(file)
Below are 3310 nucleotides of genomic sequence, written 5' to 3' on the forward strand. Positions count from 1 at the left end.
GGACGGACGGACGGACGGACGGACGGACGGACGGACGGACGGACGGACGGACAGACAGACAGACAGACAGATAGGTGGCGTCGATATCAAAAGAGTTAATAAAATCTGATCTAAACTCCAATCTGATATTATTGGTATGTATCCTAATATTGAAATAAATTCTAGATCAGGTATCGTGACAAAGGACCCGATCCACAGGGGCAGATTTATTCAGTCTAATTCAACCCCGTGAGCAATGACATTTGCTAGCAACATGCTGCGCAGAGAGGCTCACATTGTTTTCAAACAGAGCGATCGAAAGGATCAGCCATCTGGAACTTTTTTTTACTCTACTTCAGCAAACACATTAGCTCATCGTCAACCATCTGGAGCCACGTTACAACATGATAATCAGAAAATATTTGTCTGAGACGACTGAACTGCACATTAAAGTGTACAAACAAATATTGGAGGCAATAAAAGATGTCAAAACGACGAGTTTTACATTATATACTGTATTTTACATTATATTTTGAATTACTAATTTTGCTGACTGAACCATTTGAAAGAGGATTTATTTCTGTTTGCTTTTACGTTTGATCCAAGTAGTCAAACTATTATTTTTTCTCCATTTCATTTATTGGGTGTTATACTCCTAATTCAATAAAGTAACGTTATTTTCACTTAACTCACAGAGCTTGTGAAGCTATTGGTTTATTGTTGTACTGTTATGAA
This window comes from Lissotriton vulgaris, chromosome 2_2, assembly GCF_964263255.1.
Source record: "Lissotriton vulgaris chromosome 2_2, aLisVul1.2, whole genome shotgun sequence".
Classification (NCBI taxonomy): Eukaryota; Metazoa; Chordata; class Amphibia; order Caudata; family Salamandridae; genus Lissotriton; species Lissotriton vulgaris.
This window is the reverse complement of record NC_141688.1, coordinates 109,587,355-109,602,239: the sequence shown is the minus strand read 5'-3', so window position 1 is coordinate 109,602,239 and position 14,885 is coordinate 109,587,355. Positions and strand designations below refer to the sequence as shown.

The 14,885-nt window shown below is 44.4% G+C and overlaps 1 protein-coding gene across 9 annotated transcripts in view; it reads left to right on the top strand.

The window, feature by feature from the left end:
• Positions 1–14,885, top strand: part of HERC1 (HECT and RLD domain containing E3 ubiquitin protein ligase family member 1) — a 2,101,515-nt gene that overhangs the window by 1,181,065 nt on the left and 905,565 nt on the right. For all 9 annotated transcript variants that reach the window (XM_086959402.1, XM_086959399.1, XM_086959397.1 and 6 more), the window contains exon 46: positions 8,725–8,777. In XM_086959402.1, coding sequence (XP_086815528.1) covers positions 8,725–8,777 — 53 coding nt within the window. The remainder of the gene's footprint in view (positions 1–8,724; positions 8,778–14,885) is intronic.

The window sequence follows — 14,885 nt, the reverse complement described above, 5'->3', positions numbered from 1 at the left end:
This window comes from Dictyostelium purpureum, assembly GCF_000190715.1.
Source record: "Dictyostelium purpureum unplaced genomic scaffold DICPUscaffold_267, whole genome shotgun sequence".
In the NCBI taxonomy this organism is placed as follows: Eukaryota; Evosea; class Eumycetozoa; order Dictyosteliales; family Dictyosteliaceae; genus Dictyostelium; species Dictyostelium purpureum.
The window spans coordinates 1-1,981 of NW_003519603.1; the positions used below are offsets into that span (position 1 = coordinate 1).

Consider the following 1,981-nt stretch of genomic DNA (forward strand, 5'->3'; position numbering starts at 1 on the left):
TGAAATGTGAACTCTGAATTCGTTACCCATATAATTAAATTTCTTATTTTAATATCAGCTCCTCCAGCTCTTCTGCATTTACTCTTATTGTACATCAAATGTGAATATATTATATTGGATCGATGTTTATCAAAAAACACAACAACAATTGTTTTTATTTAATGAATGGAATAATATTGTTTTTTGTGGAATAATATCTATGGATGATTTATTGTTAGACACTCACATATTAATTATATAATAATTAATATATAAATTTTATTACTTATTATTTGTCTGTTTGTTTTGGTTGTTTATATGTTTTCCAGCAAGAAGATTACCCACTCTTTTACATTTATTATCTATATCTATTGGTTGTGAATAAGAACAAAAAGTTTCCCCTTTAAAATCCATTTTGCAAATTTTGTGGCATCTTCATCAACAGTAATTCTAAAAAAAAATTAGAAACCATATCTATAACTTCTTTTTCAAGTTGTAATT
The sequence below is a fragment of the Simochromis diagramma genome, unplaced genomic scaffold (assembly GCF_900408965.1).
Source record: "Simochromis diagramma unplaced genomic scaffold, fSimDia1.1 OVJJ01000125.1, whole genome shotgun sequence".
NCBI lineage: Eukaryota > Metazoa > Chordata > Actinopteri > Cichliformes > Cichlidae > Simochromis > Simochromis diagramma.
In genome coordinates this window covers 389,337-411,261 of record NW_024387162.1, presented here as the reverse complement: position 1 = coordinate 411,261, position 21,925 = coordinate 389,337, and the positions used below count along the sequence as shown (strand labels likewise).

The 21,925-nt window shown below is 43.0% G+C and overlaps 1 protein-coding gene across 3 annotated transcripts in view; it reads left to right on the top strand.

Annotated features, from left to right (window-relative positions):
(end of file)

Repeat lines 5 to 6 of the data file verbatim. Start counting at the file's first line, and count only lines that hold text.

Classification (NCBI taxonomy): Eukaryota; Metazoa; Chordata; class Amphibia; order Caudata; family Salamandridae; genus Lissotriton; species Lissotriton vulgaris.
This window is the reverse complement of record NC_141688.1, coordinates 109,587,355-109,602,239: the sequence shown is the minus strand read 5'-3', so window position 1 is coordinate 109,602,239 and position 14,885 is coordinate 109,587,355. Positions and strand designations below refer to the sequence as shown.